Tuesday, April 26, 2011

On Bureaucracy

If the apocalypse comes and the entire human civilization perishes, what will survive will be a lone bureaucrat who will sit among all the rubble filling out forms and churning out yearly reports on the reasons for the demise of humanity. A couple of really appalling instances of bureaucratic idiocy have been on the news recently.

First, there is a case of a woman who is being charged with fraud for enrolling her small child in a kindergarten where she apparently has no right to place her kid:
No one — not a single executive at Goldman Sachs, Morgan Stanley or even AIG — has been charged with fraud for contributing to the financial crash that nearly decimated the country. But there’s one shifty cheat, lying low in a land saturated by financial intrigue, who is being forced to repay what her scheme cost society. Norwalk police recently apprehended Tanya McDowell on first-degree larceny charges. Her crime? The single mother, who is unemployed and homeless most of the time, enrolled her 5-year-old son in kindergarten at Brookside Elementary School using the Norwalk address of his babysitter. She could face 20 years in jail and be forced to pay the $15,686 the year of kindergarten cost the school district, according to the Stamford Advocate.
This entire situation is so hypocritical and atrocious that it truly beggars belief.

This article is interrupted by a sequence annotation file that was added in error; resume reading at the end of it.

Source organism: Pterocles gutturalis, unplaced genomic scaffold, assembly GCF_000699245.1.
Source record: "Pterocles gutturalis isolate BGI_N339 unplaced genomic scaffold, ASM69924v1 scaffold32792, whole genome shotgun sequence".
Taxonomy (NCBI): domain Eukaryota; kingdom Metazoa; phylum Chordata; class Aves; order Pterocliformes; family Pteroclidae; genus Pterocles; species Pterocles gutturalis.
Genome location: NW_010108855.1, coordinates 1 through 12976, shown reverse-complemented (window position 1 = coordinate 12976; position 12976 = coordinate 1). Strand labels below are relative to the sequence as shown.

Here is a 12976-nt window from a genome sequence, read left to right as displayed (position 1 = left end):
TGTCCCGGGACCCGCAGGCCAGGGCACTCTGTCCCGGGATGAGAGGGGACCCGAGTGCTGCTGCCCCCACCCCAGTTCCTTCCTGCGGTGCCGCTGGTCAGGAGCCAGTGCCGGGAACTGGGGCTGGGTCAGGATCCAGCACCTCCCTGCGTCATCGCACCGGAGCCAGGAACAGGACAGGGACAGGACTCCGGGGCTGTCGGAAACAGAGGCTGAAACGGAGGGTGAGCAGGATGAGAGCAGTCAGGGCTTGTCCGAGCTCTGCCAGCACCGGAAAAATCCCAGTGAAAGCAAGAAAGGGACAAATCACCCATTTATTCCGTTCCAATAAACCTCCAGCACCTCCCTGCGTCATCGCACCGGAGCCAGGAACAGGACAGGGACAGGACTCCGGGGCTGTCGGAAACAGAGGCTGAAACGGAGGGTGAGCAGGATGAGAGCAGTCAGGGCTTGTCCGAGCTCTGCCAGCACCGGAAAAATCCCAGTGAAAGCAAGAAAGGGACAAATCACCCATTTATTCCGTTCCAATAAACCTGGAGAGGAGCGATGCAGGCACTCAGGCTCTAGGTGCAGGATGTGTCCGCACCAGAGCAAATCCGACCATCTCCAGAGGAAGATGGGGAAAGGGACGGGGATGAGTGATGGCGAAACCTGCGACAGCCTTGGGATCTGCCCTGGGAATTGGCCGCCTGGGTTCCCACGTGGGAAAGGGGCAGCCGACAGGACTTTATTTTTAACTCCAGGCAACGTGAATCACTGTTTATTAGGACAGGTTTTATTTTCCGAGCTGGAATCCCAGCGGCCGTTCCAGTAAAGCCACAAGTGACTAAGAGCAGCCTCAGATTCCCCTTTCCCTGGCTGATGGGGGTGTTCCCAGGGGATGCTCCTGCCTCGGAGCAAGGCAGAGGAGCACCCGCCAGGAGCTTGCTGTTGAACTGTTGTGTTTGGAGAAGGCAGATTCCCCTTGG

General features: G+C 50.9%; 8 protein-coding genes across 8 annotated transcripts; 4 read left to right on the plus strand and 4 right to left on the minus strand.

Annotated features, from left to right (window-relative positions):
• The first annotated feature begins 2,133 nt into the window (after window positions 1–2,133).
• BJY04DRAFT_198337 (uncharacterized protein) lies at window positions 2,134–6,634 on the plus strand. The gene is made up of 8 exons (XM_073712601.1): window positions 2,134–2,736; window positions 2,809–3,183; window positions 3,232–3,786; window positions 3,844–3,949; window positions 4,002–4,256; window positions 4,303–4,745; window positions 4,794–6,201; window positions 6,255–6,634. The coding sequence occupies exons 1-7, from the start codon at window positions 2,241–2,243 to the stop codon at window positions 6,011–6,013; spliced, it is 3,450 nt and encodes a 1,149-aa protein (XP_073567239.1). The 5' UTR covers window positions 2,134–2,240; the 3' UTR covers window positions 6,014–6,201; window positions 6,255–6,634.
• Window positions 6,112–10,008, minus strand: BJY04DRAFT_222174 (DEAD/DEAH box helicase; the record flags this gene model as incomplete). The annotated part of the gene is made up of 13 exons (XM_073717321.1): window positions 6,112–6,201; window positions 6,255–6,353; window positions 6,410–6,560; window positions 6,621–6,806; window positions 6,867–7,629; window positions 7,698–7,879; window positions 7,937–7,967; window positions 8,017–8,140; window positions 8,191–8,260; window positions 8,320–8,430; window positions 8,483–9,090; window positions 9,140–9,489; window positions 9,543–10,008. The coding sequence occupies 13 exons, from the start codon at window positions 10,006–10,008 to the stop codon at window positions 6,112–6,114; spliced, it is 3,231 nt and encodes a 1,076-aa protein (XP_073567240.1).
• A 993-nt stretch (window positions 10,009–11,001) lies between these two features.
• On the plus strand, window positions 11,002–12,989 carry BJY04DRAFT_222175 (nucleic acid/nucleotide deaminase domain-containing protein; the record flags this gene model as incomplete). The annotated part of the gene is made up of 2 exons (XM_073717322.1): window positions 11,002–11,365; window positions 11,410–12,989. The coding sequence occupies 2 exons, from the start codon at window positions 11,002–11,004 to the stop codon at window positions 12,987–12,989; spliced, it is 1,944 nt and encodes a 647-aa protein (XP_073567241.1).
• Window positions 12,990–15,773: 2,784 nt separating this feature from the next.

And then there is the following story that is taking place in Canada. An autistic student is going to be prevented from competing in an athletic pursuit that has helped him to excel not only in sports but in the classroom based on some bureaucratic technicality that I haven't been able to grasp even after I read the article on the subject twice*:
According to The Globe and Mail, 19-year-old Andrew Towle, a track star for Ottawa (Ontario) Technical Learning Centre who happens to have autism, will not be allowed to compete throughout his senior season because of a technicality which determined that he has been enrolled in high school for too many years. The ruling stems from Andrew being enrolled at OTLC in the 2005-06 school year, despite the fact that he didn't take a single Grade 9 level course in that entire school year. Despite the fact that Towle was a high school student between 2005 and 2007 by technicality alone, the Ontario Federation of School Athletic Associations ruled that his attendance in a high school building still put him in violation of the association's strict rule that limits a student athlete's eligibility to a five-year span. While the OFSAA might have a strong case to bar Towle if he had used up a full four years of athletic eligibility, that simply isn't the case. The 19-year-old never walked onto a track until his third year at OTLC, when he showed up at a track team practice and was suddenly motivated to improve to be more competitive with his teammates.
Three years, two years, this kindergarten, that kindergarten. These stupid paper-pushers are actually destroying lives and hurting real human beings because of their idiotic rules and regulations. Do you think, though, that any of those folks who keep vociferating about how they hate governmental intrusion into the lives of citizens will have anything to say about these two cases? Somehow, I don't believe that will happen.

*I'm grateful to Pagan Topologist who sent me this link.

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